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    Columbia Campus
   
 
  Jul 13, 2024
 
2011-2012 Graduate Studies Bulletin 
  
2011-2012 Graduate Studies Bulletin [Archived Catalog]

College of Social Work|


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Dennis Poole, Dean
Miriam M. Johnson, Associate Dean for Academic Affairs
Beverly Simmons, Director of Administrative Operations
Arlene Andrews, Interim Ph.D. Program Director
Rita Rhodes, Interim MSW Program Coordinator
James D. Ward, Director of Field Education
Derek Brown, Director of Development
Deborah Duvall, Assistant to the Dean


Faculty 
Overview
International Activities
M.S.W. and Ph.D. Programs Technology Resources of the College of Social Work
Additional Areas for Focused Study Child Welfare Consortium Scholars Program
Grants, Contracts, and Research M.S.W. Plans of Study
The Center for Child and Family Studies Field Education
South Carolina Center for Gerontology Courses
The I. DeQuincey Newman Institute for Peace and Social Change Website

Overview

The College of Social Work has offered graduate professional education at the master’s level at the University since 1969. The doctoral program admitted its first class in fall 1987. The college has offered its master’s degree in Seoul, South Korea, since 1992. The Master of Social Work degree is accredited by the Commission on Accreditation of the Council on Social Work Education.

Mission

To promote social well-being and social justice with vulnerable populations through dynamic teaching, research, and service conducted in collaboration with diverse people of South Carolina, the nation, and the international community.

Vision

To become a leading institution for innovative, interdisciplinary approaches to educating social work practitioners and scholars, conducting research, and serving as a catalyst for positive social change.

Goals

Goal 1:

The College prepares M.S.W. graduates to work effectively and ethically within public and private agencies, including interdisciplinary settings, where they will serve primarily those vulnerable populations who experience problems related to economic and social deprivation and the consequences of institutional discrimination and oppression.

The College also produces Ph.D. graduates who are able to perform all the role expectations of academicians within social work degree-granting colleges and universities. Graduates are effective in transdisciplinary, community-engaged social work research and education and possess a commitment and a capacity to meet University and community service expectations through both graduate and undergraduate courses.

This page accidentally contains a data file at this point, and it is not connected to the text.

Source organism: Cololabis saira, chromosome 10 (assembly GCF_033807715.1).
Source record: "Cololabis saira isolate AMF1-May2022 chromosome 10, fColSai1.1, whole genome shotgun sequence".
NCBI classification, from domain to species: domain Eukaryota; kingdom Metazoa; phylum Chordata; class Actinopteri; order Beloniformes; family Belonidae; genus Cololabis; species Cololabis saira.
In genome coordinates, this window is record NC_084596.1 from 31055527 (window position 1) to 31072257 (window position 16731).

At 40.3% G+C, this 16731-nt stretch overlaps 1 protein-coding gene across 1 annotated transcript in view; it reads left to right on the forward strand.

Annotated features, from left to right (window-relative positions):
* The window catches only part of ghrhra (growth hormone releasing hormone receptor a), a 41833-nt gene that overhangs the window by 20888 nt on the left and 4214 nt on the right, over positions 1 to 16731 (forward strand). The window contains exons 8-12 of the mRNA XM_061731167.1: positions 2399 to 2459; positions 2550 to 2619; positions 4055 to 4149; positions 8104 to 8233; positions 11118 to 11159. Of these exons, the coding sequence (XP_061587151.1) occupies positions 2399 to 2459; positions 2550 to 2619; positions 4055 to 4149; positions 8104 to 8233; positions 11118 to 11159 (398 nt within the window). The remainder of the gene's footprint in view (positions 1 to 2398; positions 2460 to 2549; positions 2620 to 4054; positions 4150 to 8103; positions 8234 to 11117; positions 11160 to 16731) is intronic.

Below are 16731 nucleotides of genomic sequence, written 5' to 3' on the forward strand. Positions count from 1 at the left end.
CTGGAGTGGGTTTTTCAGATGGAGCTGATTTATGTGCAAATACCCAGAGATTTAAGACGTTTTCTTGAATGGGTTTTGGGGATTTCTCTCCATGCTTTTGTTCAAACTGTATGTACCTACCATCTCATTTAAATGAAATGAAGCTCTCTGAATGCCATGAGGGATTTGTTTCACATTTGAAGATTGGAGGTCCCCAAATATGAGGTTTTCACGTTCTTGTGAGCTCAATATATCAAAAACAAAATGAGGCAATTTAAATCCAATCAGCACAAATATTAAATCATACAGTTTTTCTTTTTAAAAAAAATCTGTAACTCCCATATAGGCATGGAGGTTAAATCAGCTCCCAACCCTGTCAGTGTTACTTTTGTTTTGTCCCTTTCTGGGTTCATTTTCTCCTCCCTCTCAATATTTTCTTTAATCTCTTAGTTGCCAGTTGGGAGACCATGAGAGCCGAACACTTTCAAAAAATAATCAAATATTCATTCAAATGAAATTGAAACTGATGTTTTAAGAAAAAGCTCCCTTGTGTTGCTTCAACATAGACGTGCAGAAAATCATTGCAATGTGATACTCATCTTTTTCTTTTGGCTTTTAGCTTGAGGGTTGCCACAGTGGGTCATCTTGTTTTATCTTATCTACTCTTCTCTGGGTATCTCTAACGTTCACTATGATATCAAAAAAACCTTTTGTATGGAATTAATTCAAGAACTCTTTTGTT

The College enrolled its first BSW student cohort in the fall of 2009. The purpose of the program is to prepare graduates for ethical, competent, and culturally relevant generalist practice with individuals, families, groups, organizations, and communities. The College is in candidacy status for its Bachelor of Social Work program with the Council on Social Work Education. The College’s social work minor prepares University undergraduate students from other academic programs for responsible citizenship by introducing them to social work as a means to helping people enhance their well-being.

Goal 2:

The College advances the knowledge base of the profession and translates research into practice in order to reduce poverty and oppression and promote social and economic justice in global society.

Goal 3:

The College provides faculty consultation and service to local, state, national and international organizations; student provision of services to consumers in supervised field agency settings; and leadership as a catalyst in positive social change.


M.S.W. and Ph.D. Programs


Additional Areas for Focused Study


Grants, Contracts, and Research

Faculty of the College are active in securing external funding through grants and contracts to expand their capability for scholarly production and community service and to provide stipends for students who wish to focus their graduate work in particular areas of study. Students benefit significantly from projects such as these. Financially, they benefit through receipt of stipends and graduate assistantships; educationally, they benefit from the stimulation of working with faculty who are concerned with current social problems and issues.


The Center for Child and Family Studies

The Center for Child and Family Studies was created in 1986 in the College of Social Work to address issues related to children and families. Since that time, the Center has gained prominence for its curriculum development and training, research and program evaluation, conference planning, and social work education initiatives.

The mission of the Center is to improve the well-being of children, adults, and families in South Carolina and the nation through the discovery and application of the best practices in health and human services.